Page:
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New state laws protect women’s reproductive rights

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Taylor Moore
LV Life Editor

Gov. Gavin Newsom signed two bills into law – both aimed to protect women’s reproductive health and rights – in a virtual ceremony Sept. 22. 

Assembly Bill 1356, written by Assemblymember Rebecca Bauer-Kahan, D-San Ramon, amended existing laws to secure a patient’s right to access reproductive health care, specifically abortions, safely and privately. The law will go into effect in January, banning doxing, the search for private information or identifying someone, and increase fines, up to $50,000 if bodily injury is caused, for harassment at reproductive health clinics. 

In a press release, Bauer-Kahan said that she is proud that California is stepping up to guarantee that women can have access to the reproductive healthcare that they not only need, but have legal rights to. She said the new law is an essential step to safeguard this right that is more threatened than ever. 

The law will also ban anti-reproductive rights protestors from coming 100 feet from an abortion clinic to disclose or distribute material that would intimidate a patient or threaten them to leave the clinic. 

“This is amazing because, as it is,” said  Naty Cattelon, sophomore kinesiology major at the University of La Verne. “Women are in a vulnerable state with the situation they are going through and with outside forces trying to sway them. It makes it even more confusing and difficult for women to make that choice, which should only be hers.”

Kiara Hulon, a sophomore biology major at ULV, said that the law could have regulated the proximity that protests can be at, since 100 feet is not enough. She said she has seen people protesting far from clinics, but it still leaves a negative impact on the patient. 

“Women shouldn’t have to be told what to do with their body by someone else,” Sasha Sherman, sophomore educational studies major at ULV, said.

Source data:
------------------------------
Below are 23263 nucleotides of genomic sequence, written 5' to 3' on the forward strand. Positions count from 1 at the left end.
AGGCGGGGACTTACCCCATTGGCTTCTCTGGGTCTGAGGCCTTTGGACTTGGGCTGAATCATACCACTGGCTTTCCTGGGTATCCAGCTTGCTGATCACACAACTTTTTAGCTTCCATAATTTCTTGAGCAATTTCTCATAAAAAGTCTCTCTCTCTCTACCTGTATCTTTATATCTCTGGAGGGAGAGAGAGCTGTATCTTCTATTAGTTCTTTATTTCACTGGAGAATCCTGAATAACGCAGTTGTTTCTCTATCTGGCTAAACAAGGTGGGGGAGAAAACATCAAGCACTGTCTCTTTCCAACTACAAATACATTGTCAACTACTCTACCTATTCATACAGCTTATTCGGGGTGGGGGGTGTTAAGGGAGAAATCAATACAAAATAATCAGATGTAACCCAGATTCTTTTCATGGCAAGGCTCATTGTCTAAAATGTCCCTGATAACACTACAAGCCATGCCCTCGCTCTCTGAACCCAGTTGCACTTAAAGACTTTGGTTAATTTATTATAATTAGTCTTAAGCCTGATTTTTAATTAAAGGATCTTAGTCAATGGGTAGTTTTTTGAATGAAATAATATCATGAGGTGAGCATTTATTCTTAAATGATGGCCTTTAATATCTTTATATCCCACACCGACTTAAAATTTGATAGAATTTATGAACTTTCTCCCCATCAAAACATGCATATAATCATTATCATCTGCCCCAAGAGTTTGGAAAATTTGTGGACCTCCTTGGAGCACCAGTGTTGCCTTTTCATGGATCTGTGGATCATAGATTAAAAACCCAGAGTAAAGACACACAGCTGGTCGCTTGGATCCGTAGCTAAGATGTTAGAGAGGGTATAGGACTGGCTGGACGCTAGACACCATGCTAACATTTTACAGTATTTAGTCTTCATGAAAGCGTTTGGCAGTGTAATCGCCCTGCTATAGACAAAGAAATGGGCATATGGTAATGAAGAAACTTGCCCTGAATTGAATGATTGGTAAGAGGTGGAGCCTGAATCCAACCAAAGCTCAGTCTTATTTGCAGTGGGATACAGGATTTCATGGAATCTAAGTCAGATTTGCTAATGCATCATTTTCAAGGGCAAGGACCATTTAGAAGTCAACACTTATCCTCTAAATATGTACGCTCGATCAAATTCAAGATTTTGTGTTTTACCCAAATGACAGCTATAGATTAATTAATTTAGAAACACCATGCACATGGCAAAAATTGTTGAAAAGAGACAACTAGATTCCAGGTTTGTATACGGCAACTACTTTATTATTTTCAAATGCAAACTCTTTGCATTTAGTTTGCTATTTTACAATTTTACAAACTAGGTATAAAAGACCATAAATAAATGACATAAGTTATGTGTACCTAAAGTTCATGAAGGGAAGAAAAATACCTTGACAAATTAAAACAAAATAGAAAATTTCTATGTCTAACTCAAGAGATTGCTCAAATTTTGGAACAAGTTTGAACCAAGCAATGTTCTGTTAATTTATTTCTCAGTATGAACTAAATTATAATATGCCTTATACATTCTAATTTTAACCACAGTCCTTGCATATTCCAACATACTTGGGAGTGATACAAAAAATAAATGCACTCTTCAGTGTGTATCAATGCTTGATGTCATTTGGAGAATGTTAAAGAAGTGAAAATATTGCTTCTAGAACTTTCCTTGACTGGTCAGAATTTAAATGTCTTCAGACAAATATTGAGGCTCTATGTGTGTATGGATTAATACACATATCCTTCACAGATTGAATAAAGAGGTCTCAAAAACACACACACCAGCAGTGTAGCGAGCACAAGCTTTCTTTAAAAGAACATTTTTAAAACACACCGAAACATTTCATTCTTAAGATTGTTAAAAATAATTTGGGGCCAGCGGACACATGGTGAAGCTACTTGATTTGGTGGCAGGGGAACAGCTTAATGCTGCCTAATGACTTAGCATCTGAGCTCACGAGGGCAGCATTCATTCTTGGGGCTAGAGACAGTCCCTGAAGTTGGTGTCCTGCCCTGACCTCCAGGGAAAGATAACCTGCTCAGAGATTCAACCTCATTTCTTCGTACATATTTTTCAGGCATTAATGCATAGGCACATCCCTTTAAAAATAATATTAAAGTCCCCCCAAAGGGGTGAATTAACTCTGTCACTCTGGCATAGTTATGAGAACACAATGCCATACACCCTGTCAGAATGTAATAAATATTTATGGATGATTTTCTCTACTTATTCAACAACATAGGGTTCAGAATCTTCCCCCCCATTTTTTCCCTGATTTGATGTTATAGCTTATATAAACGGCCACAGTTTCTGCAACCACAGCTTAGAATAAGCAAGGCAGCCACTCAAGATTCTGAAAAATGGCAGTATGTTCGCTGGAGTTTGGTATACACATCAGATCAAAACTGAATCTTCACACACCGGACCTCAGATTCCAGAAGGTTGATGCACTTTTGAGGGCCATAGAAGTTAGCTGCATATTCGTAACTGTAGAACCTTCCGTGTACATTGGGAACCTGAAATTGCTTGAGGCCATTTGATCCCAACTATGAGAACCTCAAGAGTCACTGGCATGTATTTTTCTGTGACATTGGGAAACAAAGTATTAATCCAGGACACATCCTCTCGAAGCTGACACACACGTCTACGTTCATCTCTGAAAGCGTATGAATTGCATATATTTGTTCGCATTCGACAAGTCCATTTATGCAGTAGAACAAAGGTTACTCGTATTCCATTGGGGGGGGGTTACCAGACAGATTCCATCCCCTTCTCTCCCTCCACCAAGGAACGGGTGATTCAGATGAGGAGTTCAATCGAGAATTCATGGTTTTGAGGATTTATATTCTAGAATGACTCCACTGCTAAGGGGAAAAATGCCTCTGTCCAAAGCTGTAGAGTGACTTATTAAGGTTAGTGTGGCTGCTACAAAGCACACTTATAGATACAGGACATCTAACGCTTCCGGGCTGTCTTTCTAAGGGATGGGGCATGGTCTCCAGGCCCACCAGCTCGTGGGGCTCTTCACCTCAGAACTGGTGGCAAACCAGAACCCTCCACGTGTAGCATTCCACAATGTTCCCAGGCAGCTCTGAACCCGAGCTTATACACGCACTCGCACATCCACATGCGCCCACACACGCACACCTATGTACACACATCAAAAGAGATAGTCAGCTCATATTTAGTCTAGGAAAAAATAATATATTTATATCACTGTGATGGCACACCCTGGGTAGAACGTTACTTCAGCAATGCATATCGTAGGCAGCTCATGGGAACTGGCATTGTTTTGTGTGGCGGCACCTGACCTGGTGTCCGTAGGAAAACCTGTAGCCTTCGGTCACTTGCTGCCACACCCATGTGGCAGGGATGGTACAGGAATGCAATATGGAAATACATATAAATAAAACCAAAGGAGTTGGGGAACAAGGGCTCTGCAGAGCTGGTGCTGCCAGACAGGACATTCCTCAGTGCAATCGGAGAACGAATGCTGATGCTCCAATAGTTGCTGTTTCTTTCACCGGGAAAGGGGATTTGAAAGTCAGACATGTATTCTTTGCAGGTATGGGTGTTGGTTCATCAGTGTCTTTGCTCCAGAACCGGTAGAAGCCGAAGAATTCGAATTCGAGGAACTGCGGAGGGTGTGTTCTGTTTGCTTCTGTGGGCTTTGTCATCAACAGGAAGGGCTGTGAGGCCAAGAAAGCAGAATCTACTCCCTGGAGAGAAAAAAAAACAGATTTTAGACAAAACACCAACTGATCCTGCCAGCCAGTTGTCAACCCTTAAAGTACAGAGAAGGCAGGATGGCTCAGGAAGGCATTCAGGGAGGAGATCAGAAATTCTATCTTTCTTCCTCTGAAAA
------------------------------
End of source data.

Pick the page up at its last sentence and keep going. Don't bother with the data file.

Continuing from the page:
In a press release, Jodi Hicks, CEO Planned Parenthood Affiliates of California, said that as people face historic attacks and unimaginable restrictions to abortions from extreme politicians, California is providing an example of how to protect access to essential care. 

She said that reproductive health care providers deserve to feel safe when arriving at work to provide that care and patients deserve to feel safe when showing up to receive it. 

“I believe it’s completely wrong to harass women for getting an abortion, or to harass the providers. People don’t know what the circumstance is as to why they are getting an abortion,” Samantha Leyland, sophomore radiology major at Mt. San Antonio College, said. 

The second law, AB 1184 now called the Confidentiality of Medical Information Act, written by Assemblymember David Chiu, D-San Francisco, protects the privacy rights of people receiving sensitive health care services, including reproductive healthcare, gender reaffirming services, or mental health treatment related to substance or intimate partner violence. It will ensure patient information is kept confidential if they are not a primary policyholder for their health insurance. AB 1184 will go into effect July 1, 2022. 

In a press release, Chiu said that patients should not forgo the healthcare they need because they are worried about their privacy being violated. 

This new law will reassure patients that their safety is the top priority when they are seeking healthcare. 

“I think (AB 1184) is very beneficial to women and anyone seeking mental health treatment because it keeps their information private and confidential,” Leyland said. “Being that it’s a very sensitive thing to do, it’s nice to have their private information kept safe.” 

“In the end, (AB 1184) protects our right to privacy and if, theoretically, someone tries to spill any of the patient’s information, the bill would add more protections to the rights we already have established,” Melissa Capacte, sophomore kinesiology major at ULV, said. 

Taylor Moore can be reached at taylor.moore@laverne.edu.

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